You are here
Resources for Faculty & Staff
Faculty, staff and administrators are often the first people to notice when a student appears to be in distress. In these situations, it can be very hard to know what might help the student, and to find the right balance between offering assistance and supporting a student’s privacy and autonomy. Likewise, it can be difficult to tell, and to know what to do, when a student’s distress poses a safety risk.
In some cases, it may make sense for a faculty member, staff member, or administrator to refer the student to the SPS Counseling Services. While SPS will not have the full complement of counseling services (crisis intervention, evaluation, short-term psychotherapy) available until Spring 2019, SPS is able to offer Customized Supported Referral services at this time. This means that when a student contacts Counseling Services, they will speak with a Licensed Clinical Psychologist about their current challenges, get help finding financially feasible off-campus resources that will help them address those challenges, receive follow-up support until they are solidly connected to services, and receive further assistance if they encounter roadblocks in accessing the services.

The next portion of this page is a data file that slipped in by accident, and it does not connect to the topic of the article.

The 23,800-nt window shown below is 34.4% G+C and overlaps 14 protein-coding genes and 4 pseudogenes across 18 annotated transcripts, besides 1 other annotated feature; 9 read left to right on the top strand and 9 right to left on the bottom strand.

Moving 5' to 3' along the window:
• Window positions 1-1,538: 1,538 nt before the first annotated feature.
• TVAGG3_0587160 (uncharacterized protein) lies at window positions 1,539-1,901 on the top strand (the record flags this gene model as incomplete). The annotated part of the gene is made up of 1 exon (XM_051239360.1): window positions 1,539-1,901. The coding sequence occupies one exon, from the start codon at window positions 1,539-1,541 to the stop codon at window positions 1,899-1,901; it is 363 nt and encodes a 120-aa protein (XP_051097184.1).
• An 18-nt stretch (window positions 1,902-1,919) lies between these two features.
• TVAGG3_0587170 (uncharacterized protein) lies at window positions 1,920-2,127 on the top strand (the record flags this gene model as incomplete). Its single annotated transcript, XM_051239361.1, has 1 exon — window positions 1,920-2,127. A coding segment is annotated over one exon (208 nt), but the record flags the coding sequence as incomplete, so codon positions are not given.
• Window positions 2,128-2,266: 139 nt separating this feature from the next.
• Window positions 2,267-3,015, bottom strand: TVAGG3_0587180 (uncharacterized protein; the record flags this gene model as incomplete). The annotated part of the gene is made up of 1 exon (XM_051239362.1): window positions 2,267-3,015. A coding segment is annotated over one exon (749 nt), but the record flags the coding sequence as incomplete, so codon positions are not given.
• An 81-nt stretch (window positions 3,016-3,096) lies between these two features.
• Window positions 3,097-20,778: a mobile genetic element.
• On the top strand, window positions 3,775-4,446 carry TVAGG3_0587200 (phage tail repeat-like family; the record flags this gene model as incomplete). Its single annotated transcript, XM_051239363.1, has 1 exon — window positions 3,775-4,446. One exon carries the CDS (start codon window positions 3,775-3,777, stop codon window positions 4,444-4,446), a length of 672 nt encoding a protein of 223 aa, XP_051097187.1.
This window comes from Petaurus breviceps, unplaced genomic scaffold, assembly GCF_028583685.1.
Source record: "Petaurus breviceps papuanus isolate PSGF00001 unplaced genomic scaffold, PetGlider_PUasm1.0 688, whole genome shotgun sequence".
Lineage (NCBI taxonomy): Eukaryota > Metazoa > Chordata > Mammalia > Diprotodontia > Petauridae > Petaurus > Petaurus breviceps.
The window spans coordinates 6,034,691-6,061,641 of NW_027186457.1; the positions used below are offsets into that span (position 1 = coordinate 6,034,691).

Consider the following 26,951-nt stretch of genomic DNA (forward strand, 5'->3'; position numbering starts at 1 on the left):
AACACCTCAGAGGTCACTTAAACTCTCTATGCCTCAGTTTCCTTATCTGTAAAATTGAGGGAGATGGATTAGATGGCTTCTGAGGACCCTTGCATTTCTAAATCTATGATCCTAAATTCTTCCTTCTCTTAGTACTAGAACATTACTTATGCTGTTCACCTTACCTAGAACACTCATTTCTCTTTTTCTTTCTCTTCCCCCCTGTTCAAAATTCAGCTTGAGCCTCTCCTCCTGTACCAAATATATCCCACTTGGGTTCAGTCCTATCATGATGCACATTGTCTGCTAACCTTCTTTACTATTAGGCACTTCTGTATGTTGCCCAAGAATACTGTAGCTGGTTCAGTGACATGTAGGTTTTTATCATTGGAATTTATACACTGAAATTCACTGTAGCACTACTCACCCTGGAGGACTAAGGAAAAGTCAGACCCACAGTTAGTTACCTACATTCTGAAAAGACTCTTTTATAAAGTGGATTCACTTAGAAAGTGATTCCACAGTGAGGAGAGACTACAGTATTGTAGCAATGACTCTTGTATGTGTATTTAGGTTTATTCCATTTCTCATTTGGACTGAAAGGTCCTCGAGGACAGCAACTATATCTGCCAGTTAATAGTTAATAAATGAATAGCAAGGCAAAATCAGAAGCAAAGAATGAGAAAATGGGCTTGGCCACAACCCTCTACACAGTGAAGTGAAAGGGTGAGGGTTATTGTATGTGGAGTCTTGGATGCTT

It is important to note that seeking a Faculty, Staff and Administrator Consultation about a student is not equivalent to making a formal report of the student’s distressed or disruptive behavior. At SPS (and at most colleges and universities) there are important distinctions between Counseling Services and other services like student conduct and public safety. Often a faculty member, staff member, or administrator will consult with Counseling Services precisely because they are not sure what other campus constituents should be involved in addressing a student’s needs/behavior. Such a consultation is best thought of as brain-storming session aimed to help the faculty member, staff member or administrator balance the needs of the student, the needs of the institution, and their own job role.
Email and Confidentiality
When you email, please remember that email is inherently not a confidential medium. We recommend that you use email to communicate only about scheduling, not to discuss the details of what brings you to seek consultation. Also, please avoid using student names in emails.